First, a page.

# 11.S: Graphs (Summary)

- Page ID
- 5045

\( \newcommand{\vecs}[1]{\overset { \scriptstyle \rightharpoonup} {\mathbf{#1}} } \) \( \newcommand{\vecd}[1]{\overset{-\!-\!\rightharpoonup}{\vphantom{a}\smash {#1}}} \)\(\newcommand{\id}{\mathrm{id}}\) \( \newcommand{\Span}{\mathrm{span}}\) \( \newcommand{\kernel}{\mathrm{null}\,}\) \( \newcommand{\range}{\mathrm{range}\,}\) \( \newcommand{\RealPart}{\mathrm{Re}}\) \( \newcommand{\ImaginaryPart}{\mathrm{Im}}\) \( \newcommand{\Argument}{\mathrm{Arg}}\) \( \newcommand{\norm}[1]{\| #1 \|}\) \( \newcommand{\inner}[2]{\langle #1, #2 \rangle}\) \( \newcommand{\Span}{\mathrm{span}}\) \(\newcommand{\id}{\mathrm{id}}\) \( \newcommand{\Span}{\mathrm{span}}\) \( \newcommand{\kernel}{\mathrm{null}\,}\) \( \newcommand{\range}{\mathrm{range}\,}\) \( \newcommand{\RealPart}{\mathrm{Re}}\) \( \newcommand{\ImaginaryPart}{\mathrm{Im}}\) \( \newcommand{\Argument}{\mathrm{Arg}}\) \( \newcommand{\norm}[1]{\| #1 \|}\) \( \newcommand{\inner}[2]{\langle #1, #2 \rangle}\) \( \newcommand{\Span}{\mathrm{span}}\)

## KEY TERMS

horizontal line | The graph of an equation that can be written in the form y = b whose line passes through the y-axis at (0, b). |

intercepts of a line | Each of the points at which a line crosses the x-axis and the y-axis is called an intercept of the line. |

linear equation | An equation of the form Ax + By = C, where A and B are not both zero, is called a linear equation in two variables |

ordered pair | An ordered pair (x, y) gives the coordinates of a point in a rectangular coordinate system. The first number is the x-coordinate. The second number is the y-coordinate. |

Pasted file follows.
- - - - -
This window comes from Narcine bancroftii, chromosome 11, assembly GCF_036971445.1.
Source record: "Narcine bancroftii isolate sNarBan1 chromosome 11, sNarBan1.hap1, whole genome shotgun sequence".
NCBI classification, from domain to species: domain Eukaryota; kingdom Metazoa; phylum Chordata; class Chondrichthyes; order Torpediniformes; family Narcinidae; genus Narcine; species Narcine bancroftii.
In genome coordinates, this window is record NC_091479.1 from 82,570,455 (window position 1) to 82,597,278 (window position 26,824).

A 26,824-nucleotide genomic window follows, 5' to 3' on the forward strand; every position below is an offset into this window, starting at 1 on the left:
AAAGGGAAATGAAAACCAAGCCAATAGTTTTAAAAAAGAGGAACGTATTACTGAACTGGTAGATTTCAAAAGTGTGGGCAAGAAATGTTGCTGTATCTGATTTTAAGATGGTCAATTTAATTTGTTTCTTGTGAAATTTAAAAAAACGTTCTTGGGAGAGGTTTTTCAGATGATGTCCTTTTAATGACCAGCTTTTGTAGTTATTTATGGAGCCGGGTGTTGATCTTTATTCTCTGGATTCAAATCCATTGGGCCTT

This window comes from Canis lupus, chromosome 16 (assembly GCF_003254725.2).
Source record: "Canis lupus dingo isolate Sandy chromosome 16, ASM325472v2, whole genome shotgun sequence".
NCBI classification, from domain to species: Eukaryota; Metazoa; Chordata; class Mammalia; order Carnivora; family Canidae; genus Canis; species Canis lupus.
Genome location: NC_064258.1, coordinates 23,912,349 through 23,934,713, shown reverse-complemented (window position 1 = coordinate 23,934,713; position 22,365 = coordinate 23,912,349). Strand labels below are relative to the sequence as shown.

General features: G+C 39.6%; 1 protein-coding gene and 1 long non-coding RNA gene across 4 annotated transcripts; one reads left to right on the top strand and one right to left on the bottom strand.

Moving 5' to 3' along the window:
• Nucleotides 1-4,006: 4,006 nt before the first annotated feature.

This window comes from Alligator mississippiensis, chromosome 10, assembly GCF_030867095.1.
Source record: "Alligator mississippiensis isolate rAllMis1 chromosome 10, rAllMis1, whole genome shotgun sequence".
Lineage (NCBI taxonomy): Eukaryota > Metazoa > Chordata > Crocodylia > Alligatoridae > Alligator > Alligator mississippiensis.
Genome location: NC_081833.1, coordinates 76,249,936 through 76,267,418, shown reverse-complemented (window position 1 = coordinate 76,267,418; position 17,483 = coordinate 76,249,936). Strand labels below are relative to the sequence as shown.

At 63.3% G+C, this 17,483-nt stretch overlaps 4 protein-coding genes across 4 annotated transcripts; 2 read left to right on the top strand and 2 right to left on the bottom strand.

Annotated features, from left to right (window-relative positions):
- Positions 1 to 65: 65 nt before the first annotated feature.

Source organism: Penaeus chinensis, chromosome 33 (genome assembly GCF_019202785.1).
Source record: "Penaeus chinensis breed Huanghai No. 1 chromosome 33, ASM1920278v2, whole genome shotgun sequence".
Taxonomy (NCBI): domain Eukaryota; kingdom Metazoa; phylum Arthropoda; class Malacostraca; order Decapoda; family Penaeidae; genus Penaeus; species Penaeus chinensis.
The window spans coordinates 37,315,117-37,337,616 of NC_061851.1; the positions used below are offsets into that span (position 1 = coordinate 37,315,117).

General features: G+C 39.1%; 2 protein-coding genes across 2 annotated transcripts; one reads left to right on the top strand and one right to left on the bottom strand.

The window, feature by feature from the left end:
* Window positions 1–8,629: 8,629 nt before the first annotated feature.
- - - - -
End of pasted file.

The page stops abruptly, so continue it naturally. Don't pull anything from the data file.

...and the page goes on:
origin | The point (0, 0) is called the origin. It is the point where the point where the x-axis and y-axis intersect. |

quadrants | The four areas of a rectangular coordinate system that has been divided by the x-axis and y-axis. |

slope of a line | The slope of a line is m = \(\dfrac{rise}{run}\). The rise measures the vertical change and the run measures the horizontal change. |

solution to a linear equation in two variables | An ordered pair (x, y) is a solution to the linear equation Ax + By = C, if the equation is a true statement when the x- and y-values of the ordered pair are substituted into the equation. |

vertical line | A vertical line is the graph of an equation that can be written in the form x = a. The line passes through the x-axis at (a, 0). |

x-axis | The horizontal axis in a rectangular coordinate system. |

y-axis | The vertical axis on a rectangular coordinate system. |

## Key Concepts

### 11.1 Use the Rectangular Coordinate System

**Sign Patterns of the Quadrants**

Quadrant I | Quadrant II | Quadrant III | Quadrant IV |
---|---|---|---|

(x,y) | (x,y) | (x,y) | (x,y) |

(+,+) | (−,+) | (−,−) | (+,−) |

**Coordinates of Zero**- Points with a y-coordinate equal to 0 are on the x-axis, and have coordinates (a, 0).
- Points with a x-coordinate equal to 0 are on the y-axis, and have coordinates (0, b).
- The point (0, 0) is called the origin. It is the point where the x-axis and y-axis intersect.

### 11.2 Graphing Linear Equations

**Graph a linear equation by plotting points**.- Find three points whose coordinates are solutions to the equation. Organize them in a table.